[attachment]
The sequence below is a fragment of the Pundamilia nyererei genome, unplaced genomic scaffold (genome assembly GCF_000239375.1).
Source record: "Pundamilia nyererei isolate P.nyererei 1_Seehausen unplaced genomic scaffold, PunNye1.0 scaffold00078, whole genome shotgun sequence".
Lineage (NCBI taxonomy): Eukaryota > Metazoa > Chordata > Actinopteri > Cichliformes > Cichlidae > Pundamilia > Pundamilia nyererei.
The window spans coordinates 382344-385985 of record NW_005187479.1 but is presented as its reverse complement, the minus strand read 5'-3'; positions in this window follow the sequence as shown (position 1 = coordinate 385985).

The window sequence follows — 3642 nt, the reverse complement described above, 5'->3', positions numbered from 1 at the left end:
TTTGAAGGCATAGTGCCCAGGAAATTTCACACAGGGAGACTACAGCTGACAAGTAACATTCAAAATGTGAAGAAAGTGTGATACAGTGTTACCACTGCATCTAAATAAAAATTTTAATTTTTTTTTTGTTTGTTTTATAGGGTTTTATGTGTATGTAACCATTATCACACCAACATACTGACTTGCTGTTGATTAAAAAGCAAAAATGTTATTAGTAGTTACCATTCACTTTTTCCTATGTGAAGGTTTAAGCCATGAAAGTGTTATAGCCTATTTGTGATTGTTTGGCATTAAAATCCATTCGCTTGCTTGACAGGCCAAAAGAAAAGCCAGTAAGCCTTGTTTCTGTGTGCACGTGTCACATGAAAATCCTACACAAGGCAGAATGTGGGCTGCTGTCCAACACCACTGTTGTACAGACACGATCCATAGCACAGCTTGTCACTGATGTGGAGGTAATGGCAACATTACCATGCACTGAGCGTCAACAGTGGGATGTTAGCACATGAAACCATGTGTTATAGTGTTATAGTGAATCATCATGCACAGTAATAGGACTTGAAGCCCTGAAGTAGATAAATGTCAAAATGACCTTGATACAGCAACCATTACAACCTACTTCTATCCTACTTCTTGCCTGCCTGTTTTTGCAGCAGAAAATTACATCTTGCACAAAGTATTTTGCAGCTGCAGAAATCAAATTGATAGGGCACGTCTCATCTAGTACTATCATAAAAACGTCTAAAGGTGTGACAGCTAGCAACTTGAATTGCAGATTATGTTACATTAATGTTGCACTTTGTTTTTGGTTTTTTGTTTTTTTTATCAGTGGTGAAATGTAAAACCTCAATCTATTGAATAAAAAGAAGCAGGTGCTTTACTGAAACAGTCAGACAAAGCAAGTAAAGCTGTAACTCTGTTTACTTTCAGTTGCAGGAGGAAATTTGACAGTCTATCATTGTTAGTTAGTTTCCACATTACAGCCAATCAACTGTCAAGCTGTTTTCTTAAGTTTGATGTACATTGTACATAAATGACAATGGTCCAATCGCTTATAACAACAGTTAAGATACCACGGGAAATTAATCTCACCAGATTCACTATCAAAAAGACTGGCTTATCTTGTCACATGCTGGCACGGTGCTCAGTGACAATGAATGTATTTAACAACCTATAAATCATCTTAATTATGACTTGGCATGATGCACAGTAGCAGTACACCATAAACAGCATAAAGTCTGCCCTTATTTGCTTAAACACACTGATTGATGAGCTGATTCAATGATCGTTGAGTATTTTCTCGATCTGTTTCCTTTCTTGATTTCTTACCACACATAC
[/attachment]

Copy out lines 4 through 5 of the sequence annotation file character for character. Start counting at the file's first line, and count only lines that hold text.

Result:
The window spans coordinates 382344-385985 of record NW_005187479.1 but is presented as its reverse complement, the minus strand read 5'-3'; positions in this window follow the sequence as shown (position 1 = coordinate 385985).

The window sequence follows — 3642 nt, the reverse complement described above, 5'->3', positions numbered from 1 at the left end: